The report says that combining e-cigarettes with face-to-face support should remain a recommended option available to all smokers. It calls for stop smoking practitioners and health professionals supporting smokers to receive education and training in the use of e-cigarettes in quit attempts. Online training is now available via NCSCT.


[i] Regular use is defined as those using e-cigarettes at least weekly

[ii] Young people aged between 11 and 18. 0.4% of 11 year olds and 2.6% of 18 year olds report at least weekly use in 2018. Public Health England, Vaping in England: an evidence update February 2019, p. 11. [Original source: ASH Smokefree Great Britain Youth Survey 2018]

[iii] 1.7% of 11-18 year olds reported at least weekly use in 2018. Regular use of EC remains very low among never smokers (0.2% of 11-18 year olds in 2018). Public Health England, Vaping in England: an evidence update February 2019, p. 11. [Original source: ASH Smokefree Great Britain Youth Survey 2018]

[iv] Public Health England, Vaping in England: an evidence update February 2019, p. 90

[v] The proportion of quit attempts using an EC remains very small (4.1% of all quit attempts in Stop Smoking Services). Public Health England, Vaping in England: an evidence update February 2019, p. 13

Screening saves lives

Last week at an engagement event I heard from Tracey Lean, Cancer Prevention and Early Diagnosis Officer,  sharing more details about the No Fear campaign that is helping to increase the numbers of women having cervical screening. See the poster here:


She also spoke about something new here-  the salons for screening ‘screen stars’ approach that offers discounts at local hairdressing salons and the like when ladies book with a card they collect from the smear taking nurse when they have had the test done. All innovative stuff that can help to protect those at risk of cervical cancer. Find out more here:


Smear tests are about detecting changes before cancer develops, but do you know that there is a HPV vaccine that with two doses helps protect girls against cervical cancer too? All girls can get the human papilloma virus (HPV) vaccine free from the NHS from the age of 12 up to their 18th birthday- usually via school. The HPV vaccine is effective at stopping girls getting the types of HPV that cause most cervical cancers. I heard recently on BBC Radio Tees, whilst driving to work, that nationally the vaccine uptake is 84%, but in Middlesbrough it is only 71%  In July 2018, it was also announced that the HPV vaccine will be extended to boys aged 12 to 13 years in England from the 2019/2020 school year, which will offer further protection to girls and boys against the 100 types of HPV that can cause other cancers such as anal and genital cancers and cancers of the head and neck as well as warts, verrucaes and genital warts.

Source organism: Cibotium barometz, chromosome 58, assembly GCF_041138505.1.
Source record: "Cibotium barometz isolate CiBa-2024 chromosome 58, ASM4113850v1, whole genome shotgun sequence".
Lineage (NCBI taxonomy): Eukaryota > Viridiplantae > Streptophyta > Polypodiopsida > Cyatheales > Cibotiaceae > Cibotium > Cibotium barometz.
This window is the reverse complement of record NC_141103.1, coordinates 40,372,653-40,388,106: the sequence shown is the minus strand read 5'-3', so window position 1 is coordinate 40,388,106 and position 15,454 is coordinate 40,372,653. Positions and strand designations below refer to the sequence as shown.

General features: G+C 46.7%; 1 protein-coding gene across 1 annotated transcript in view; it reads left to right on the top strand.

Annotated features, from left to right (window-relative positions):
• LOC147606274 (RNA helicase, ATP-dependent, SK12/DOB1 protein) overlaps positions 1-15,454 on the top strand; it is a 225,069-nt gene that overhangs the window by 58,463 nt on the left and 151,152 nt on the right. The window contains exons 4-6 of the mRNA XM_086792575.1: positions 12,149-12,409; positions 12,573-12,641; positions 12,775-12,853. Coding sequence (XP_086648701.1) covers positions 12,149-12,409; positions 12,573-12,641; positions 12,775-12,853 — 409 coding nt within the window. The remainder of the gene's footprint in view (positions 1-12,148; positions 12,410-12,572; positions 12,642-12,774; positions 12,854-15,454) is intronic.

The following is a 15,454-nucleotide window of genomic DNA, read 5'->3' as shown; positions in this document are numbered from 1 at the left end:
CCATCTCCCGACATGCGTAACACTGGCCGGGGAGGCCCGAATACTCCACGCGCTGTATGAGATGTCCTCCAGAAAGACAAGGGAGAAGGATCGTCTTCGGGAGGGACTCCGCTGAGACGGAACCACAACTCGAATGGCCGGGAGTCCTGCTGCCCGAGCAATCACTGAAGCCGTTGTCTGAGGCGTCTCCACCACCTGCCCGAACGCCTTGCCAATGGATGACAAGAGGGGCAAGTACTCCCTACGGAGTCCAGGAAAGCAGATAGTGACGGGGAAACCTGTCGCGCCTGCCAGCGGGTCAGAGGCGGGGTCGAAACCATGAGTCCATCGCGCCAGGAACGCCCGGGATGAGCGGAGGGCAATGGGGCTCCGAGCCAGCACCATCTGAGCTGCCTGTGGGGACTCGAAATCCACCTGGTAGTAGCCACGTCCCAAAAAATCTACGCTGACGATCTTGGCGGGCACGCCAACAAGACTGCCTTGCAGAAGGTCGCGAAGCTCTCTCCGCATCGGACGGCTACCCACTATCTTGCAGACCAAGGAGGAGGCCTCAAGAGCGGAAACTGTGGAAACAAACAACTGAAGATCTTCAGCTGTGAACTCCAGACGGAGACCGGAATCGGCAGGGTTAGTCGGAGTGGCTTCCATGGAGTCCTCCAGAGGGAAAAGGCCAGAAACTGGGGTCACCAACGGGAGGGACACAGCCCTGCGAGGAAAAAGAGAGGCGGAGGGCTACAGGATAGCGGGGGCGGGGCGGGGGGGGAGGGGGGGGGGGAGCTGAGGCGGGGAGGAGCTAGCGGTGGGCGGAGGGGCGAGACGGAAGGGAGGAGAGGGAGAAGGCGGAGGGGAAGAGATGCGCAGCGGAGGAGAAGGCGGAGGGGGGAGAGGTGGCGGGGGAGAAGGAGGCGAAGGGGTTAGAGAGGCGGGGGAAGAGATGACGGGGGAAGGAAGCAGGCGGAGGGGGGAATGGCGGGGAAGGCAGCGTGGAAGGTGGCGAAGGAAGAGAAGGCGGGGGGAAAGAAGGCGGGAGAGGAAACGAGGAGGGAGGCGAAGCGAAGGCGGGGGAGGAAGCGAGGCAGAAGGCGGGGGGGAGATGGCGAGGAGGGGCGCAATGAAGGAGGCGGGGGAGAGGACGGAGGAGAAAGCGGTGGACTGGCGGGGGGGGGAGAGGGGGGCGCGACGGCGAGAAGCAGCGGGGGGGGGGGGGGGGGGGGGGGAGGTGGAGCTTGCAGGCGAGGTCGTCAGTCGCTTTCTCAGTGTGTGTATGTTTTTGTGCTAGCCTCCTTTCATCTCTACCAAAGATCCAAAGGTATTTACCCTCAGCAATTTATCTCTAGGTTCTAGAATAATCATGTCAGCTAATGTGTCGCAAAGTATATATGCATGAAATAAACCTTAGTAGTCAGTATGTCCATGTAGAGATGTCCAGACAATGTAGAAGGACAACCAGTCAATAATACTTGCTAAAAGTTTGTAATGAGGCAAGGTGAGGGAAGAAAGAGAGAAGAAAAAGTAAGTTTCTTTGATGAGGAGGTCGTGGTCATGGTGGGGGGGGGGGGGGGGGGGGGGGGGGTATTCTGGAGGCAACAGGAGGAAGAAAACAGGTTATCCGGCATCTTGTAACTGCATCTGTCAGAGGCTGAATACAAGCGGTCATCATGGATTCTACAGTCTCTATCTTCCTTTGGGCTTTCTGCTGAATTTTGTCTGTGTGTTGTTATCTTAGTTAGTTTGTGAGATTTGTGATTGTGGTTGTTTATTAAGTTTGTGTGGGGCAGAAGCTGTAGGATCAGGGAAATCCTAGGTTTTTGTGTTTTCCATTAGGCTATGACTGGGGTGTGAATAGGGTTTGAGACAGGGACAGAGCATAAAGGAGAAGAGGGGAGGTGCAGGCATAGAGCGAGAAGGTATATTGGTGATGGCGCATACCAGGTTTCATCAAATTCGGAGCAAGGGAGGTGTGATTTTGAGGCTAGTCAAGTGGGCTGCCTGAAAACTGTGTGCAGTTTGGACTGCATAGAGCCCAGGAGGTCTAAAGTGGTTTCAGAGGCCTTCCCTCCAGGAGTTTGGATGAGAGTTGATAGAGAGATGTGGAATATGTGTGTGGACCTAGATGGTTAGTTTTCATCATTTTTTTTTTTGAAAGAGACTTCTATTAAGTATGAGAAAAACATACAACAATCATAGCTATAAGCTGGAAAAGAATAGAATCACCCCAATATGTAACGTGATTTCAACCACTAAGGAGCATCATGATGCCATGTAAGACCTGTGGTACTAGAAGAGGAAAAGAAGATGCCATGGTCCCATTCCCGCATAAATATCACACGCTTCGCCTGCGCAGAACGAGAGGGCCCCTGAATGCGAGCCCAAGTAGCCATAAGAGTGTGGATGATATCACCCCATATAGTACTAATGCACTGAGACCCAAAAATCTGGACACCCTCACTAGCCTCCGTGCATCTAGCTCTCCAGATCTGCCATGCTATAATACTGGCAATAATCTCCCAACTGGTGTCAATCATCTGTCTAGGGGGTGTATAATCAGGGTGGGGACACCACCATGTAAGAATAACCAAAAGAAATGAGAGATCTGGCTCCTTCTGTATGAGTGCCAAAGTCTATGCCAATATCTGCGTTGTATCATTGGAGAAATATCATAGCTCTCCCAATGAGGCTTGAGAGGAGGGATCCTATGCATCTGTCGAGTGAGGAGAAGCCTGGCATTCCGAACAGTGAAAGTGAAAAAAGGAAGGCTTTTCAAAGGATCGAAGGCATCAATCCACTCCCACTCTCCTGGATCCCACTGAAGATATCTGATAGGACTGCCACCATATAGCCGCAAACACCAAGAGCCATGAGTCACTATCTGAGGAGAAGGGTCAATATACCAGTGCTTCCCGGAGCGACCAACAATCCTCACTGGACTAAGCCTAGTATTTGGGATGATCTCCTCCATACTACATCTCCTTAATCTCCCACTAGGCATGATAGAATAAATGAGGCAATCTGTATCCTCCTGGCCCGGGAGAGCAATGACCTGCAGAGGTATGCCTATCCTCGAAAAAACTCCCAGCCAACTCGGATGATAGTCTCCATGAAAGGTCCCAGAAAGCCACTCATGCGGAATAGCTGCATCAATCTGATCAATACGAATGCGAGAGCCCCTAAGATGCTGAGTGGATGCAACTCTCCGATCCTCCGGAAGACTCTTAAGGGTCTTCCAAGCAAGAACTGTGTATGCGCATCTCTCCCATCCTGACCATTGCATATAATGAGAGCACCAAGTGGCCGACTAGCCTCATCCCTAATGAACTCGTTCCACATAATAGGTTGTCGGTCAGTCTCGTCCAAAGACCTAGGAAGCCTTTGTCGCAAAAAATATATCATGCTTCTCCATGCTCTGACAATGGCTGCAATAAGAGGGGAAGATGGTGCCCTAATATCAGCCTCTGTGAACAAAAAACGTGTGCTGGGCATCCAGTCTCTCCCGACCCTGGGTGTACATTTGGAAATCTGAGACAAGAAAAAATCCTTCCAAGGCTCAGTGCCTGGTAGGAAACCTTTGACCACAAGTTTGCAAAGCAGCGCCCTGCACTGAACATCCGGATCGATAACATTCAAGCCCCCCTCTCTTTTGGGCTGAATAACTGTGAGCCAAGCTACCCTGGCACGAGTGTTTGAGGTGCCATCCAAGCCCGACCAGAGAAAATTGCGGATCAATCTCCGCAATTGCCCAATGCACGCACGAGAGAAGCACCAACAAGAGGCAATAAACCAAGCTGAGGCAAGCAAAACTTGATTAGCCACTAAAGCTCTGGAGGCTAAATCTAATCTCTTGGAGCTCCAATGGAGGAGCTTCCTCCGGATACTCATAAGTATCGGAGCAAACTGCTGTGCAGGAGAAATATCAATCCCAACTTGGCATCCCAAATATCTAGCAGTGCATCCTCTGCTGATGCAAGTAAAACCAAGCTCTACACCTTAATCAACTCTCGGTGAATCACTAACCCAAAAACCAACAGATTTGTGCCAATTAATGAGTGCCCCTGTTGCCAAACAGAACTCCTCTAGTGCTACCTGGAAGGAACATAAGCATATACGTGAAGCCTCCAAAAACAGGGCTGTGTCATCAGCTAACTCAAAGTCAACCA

Do you have children or grandchildren in this group that could be vaccinated? Or could this apply to you as a young person. For more information see link

However you do it, make a conversation about mental health

Mental health problems affect one in four of us, yet people are still afraid to talk about it. Time to Talk Day encourages everyone to talk about mental health.

However you do it, make sure you have a conversation about mental health this Time to Talk Day.  Events like Time to Talk are a great opportunity to raise awareness and take action. Together we can make it easier if we challenge myths and create an environment in which people feel that they can talk openly and honestly about their experience.  Find out more at